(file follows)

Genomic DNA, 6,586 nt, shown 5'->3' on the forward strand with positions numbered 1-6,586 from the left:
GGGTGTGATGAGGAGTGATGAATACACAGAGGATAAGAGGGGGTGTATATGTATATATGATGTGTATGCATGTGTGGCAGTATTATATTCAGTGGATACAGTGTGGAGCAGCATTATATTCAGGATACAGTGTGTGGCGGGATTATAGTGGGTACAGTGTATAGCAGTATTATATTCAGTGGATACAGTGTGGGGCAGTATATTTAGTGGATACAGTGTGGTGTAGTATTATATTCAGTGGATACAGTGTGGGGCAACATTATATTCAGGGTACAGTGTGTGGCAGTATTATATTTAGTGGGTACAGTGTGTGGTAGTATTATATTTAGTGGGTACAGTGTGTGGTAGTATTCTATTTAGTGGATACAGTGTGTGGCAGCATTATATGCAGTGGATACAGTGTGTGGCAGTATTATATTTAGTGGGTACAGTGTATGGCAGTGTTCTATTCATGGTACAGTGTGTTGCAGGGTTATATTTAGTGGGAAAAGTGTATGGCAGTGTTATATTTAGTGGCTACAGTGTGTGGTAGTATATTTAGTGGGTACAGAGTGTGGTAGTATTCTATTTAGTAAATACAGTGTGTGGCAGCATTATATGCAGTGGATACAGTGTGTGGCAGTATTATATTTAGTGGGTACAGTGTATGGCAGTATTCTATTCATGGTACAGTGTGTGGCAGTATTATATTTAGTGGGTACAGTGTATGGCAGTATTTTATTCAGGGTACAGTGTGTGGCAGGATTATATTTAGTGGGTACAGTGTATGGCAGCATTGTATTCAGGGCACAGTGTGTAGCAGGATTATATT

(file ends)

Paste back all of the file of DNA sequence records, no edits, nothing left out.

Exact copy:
Genomic DNA, 6,586 nt, shown 5'->3' on the forward strand with positions numbered 1-6,586 from the left:
GGGTGTGATGAGGAGTGATGAATACACAGAGGATAAGAGGGGGTGTATATGTATATATGATGTGTATGCATGTGTGGCAGTATTATATTCAGTGGATACAGTGTGGAGCAGCATTATATTCAGGATACAGTGTGTGGCGGGATTATAGTGGGTACAGTGTATAGCAGTATTATATTCAGTGGATACAGTGTGGGGCAGTATATTTAGTGGATACAGTGTGGTGTAGTATTATATTCAGTGGATACAGTGTGGGGCAACATTATATTCAGGGTACAGTGTGTGGCAGTATTATATTTAGTGGGTACAGTGTGTGGTAGTATTATATTTAGTGGGTACAGTGTGTGGTAGTATTCTATTTAGTGGATACAGTGTGTGGCAGCATTATATGCAGTGGATACAGTGTGTGGCAGTATTATATTTAGTGGGTACAGTGTATGGCAGTGTTCTATTCATGGTACAGTGTGTTGCAGGGTTATATTTAGTGGGAAAAGTGTATGGCAGTGTTATATTTAGTGGCTACAGTGTGTGGTAGTATATTTAGTGGGTACAGAGTGTGGTAGTATTCTATTTAGTAAATACAGTGTGTGGCAGCATTATATGCAGTGGATACAGTGTGTGGCAGTATTATATTTAGTGGGTACAGTGTATGGCAGTATTCTATTCATGGTACAGTGTGTGGCAGTATTATATTTAGTGGGTACAGTGTATGGCAGTATTTTATTCAGGGTACAGTGTGTGGCAGGATTATATTTAGTGGGTACAGTGTATGGCAGCATTGTATTCAGGGCACAGTGTGTAGCAGGATTATATT